Now, if you were facing an imminent threat of deadly harm, and and the other conditions of self defense have been met, presumably you’d actually shoot right that person’s imminently about to kill you or maim you. So we’re not talking about that circumstance. We’re talking about a circumstance in which there’s a threat that’s not yet an imminent deadly force threat, but could escalate to that there’s good reason to believe it might escalate to a deadly force threat, but it’s not there yet. So you’re not privileged to actually use deadly defensive force yet.

And what you’d like to be able to do in theory is to display your gun show, pull back your jacket, put your hand on your gun, bringing the gun to a low ready, in particularly bringing your gun to a low ready could be characterized as brandishing the firearm displaying the firearm in a threatening manner, which really is what you’re doing, right? I mean, that is in fact what you’re doing, you’re doing it in what you think is lawful for lawful purposes.

But you are making the other person aware that you have a gun implicitly to threaten that you’ll use that gun if necessary, which is a threat of deadly force. So, if you do make another person aware that you have a gun in a threatening manner to change their behavior, you’ve technically checked all the boxes for a felony aggravated assault with a firearm, under what circumstances can such as display beat legally to Principle, not a crime, not a felony.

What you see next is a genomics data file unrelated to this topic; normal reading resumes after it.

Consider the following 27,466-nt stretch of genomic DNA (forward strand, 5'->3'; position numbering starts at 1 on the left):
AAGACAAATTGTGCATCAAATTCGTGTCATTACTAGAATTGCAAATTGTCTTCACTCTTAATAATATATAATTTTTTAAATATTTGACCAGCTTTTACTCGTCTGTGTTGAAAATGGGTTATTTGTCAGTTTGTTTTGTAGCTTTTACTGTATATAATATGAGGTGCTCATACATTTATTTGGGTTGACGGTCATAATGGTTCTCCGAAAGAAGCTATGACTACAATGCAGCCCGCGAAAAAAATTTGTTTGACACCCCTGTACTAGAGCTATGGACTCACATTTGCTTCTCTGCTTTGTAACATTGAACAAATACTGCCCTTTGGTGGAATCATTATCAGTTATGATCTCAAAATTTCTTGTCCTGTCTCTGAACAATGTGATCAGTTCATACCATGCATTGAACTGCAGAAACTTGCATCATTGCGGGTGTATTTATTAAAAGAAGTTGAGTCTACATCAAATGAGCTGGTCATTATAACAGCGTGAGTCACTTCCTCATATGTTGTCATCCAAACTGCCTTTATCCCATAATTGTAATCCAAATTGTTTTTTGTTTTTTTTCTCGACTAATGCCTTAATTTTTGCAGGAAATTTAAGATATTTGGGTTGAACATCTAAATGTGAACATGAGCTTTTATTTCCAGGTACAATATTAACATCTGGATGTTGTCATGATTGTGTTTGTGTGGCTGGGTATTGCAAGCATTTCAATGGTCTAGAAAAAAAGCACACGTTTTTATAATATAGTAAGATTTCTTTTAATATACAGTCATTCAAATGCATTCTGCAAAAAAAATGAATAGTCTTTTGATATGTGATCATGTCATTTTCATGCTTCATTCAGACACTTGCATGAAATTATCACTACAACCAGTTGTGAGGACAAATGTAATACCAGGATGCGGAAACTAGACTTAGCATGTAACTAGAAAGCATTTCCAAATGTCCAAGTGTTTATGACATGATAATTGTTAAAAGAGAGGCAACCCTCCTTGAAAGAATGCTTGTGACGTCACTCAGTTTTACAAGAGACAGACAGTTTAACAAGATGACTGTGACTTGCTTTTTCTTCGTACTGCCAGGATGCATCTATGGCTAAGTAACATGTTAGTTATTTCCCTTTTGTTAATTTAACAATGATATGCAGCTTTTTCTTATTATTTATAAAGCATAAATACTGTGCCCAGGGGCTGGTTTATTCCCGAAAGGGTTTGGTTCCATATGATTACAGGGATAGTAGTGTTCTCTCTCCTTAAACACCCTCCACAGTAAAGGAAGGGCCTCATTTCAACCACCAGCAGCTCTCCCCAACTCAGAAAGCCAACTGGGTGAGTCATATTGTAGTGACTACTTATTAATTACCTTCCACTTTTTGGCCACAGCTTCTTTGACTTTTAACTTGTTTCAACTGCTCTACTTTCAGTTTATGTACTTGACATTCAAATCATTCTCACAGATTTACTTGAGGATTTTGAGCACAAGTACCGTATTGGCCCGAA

Unfortunately, this is largely a function of how prosecutors want to use their discretion or not. A lot of places in the country they’ll prosecutor will use their discretion if it seems at all credible that it was an act of self defense rather than a gun owner just being a jerk, for example, trying to look tough, but there was legitimate fear of harm in the gun was not actually used to cause deadly harm against that other person. It really was merely an effort to deter things from escalating further, the prosecutor may use their discretion in that respect.

Some jurisdictions like Texas have an explicit statute to that effect. If the guns displayed solely for the purpose of essentially deterring a further escalation. That’s a lawful use of force. Unfortunately, the real question is, well, who makes the judgment call on whether or not it was for purposes of de escalation?

The other guy is not going to say that the person you threatened with the gun brandish the gun against it’s not going to say, Well, it’s understandable I was threatening them. So they shouldn’t be the gun. So I would stop, they’re not going to say that they’re going to say you’re a lunatic who threaten them with a gun for no good reason.